Dear Reno: An open letter

One of what may be a few posts based on our recent short vacation (centered on my 60th birthday), as I recover from work-related events around the same time. I think this one works best as an open letter to the powers that be in Reno, Nevada–“the powers that be” mostly being the owners/operators of the downtown hotel/casinos in this case, not that the city or state couldn’t be involved…

Dear Reno,

We like the Biggest Little City, or at least we used to. We used to drive up two or three times a year, staying in one of the downtown hotels, mixing trips around northwest Nevada with time on the poker slot machines.

The last time was two years ago–and we hadn’t been back because, well, we’re Northern Californians, and we’re getting used to breathing. My wife has asthma, so for her it’s a direct health issue. For me, it’s a matter of long-term health and simply finding constant second-hand smoke unpleasant. Oh, sure, most casinos had “non-smoking sections,” usually a dozen slot machines with a little “non-smoking” sign over them, all of two feet away from the rest of the “smoking” casino, with no doors, filtration, or other help.

We came back in September 2005. We both missed the town. We hoped that some casinos would decide to cater to the vast majority of Californians and have some real non-smoking sections. For example, Harrah’s could easily make one side of its split facility nonsmoking. So could Golden Phoenix. Eldorado has a reasonable-size slot area that has only one door connecting it with the rest of the hotel and casino: Put in positive-pressure ventilation, put up a “nonsmoking” sign, and you’re good. Those are just a couple of examples.

But here’s what we found. Just walking into the Eldorado, to go up the escalators to checkin, my wife started having trouble breathing–the smoke was worse than on our previous visit. We asked about nonsmoking areas. Nope (except, probably, the live poker room: seems like serious poker players really don’t like smoke). Harrah’s? Nope. Golden Phoenix? Not even the pathetic little area it used to have in a former incarnation. Silver Legacy? Well, the air was cleaner than at some others–but only until someone sits two machines away and starts blowing that smoke. They have all the rights; as nonsmokers, our only right was to leave.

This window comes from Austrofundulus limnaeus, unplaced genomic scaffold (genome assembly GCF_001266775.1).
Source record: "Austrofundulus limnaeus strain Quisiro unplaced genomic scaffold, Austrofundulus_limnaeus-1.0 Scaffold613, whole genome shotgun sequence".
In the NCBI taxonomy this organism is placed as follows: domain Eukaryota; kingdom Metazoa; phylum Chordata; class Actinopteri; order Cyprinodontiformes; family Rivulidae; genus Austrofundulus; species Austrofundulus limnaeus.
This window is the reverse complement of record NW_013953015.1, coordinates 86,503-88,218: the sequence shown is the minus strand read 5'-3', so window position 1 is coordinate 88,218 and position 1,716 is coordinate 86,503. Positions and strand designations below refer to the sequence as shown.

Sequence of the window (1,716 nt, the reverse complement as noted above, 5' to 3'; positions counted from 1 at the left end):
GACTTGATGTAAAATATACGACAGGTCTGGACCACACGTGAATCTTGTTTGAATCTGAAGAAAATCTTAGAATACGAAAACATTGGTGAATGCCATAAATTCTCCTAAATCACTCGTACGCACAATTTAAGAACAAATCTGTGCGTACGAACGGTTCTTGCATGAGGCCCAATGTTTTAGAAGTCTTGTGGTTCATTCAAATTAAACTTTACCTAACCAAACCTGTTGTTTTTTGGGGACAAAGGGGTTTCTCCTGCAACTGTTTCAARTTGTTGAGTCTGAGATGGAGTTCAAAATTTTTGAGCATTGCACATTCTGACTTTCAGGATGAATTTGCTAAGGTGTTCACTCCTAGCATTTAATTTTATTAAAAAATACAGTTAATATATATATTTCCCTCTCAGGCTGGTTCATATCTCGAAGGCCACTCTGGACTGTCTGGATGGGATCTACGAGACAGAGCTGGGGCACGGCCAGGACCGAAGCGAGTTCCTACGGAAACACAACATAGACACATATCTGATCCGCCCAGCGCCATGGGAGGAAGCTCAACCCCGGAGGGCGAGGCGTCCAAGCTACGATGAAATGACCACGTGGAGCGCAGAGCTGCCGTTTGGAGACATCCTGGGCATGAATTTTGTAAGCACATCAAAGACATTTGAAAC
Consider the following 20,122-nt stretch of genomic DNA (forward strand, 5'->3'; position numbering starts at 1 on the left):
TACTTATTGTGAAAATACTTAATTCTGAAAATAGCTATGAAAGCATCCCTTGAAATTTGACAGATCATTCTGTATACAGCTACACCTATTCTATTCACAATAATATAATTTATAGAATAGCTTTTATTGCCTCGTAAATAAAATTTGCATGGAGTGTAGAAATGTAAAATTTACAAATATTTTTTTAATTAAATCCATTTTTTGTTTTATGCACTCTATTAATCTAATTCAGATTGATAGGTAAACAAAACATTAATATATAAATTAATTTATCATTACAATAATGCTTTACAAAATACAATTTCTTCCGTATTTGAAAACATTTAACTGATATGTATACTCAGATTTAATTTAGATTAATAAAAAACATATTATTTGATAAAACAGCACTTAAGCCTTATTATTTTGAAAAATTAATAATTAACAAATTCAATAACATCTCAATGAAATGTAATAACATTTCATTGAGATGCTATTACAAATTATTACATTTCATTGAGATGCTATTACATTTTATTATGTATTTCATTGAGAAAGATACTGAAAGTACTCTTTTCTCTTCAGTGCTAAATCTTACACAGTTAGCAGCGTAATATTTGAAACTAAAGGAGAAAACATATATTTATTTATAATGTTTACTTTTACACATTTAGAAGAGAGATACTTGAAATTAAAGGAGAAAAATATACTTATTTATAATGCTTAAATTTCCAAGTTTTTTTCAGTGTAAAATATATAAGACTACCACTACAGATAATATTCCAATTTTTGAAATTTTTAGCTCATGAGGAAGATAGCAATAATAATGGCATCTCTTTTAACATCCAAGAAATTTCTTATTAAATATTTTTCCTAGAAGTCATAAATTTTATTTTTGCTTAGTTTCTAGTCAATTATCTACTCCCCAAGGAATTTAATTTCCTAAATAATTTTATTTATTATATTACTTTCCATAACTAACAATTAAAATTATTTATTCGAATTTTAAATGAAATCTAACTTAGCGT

That pretty much spoiled the vacation. It didn’t help that the “deluxe” Eldorado room in 2005 didn’t measure up to our memory of a “standard” Eldorado room a few years ago, but that’s just one hotel. (We stayed at a Best Western motel in Sonora after leaving Reno; that room was significantly nicer than the Eldorado room.) It didn’t help that Harrah’s Steak House has apparently completely dropped its dress code (and somehow we remember this steak house as having a view, but it’s in the basement–at least now it is), although the food was still good. It didn’t help that downtown’s become more seedy than we remember. But mostly it didn’t help that my wife could barely breathe in some casinos and felt slightly ill through the whole three days.

I should note one small exception (and we didn’t make it to the Reno Hilton, which might have a true nonsmoking gaming area). Atlantis has a skyway that connects to a parking lot at one end and the hotel/casino at the other. That skyway has maybe three or four dozen slot machines (including a few poker slots) and, lo and behold, is truly non-smoking.

Atlantis can do it. Why can’t the rest of you?

Oh yes, about Sonora: We stopped by one of those Indian casinos that’s causing you so much trouble: Black Oak, in Tuolumne. The odds for poker slots weren’t great (5 for a flush, 8 for a full house)–as good as at Eldorado, but not the full 98%-payback odds at Silver Legacy and some other spots. But there was this big area with loads of glass and a door with a “nonsmoking” sign. 160+ slot machines. A bar. Positive-pressure ventilation. Clean air. What a concept!

We’ve heard there are other Indian casinos with true nonsmoking gaming areas.

We like Reno. Really we do. We’ll never be high rollers, but we come prepared to pay for a good hotel room and good meals, with a modest budget to enjoy poker slots.

Guess where we’re likely to take that budget?

Maybe Reno can continue to cater to the dying breed of smokers, but it seems like an odd long-term strategy.

Walt Crawford

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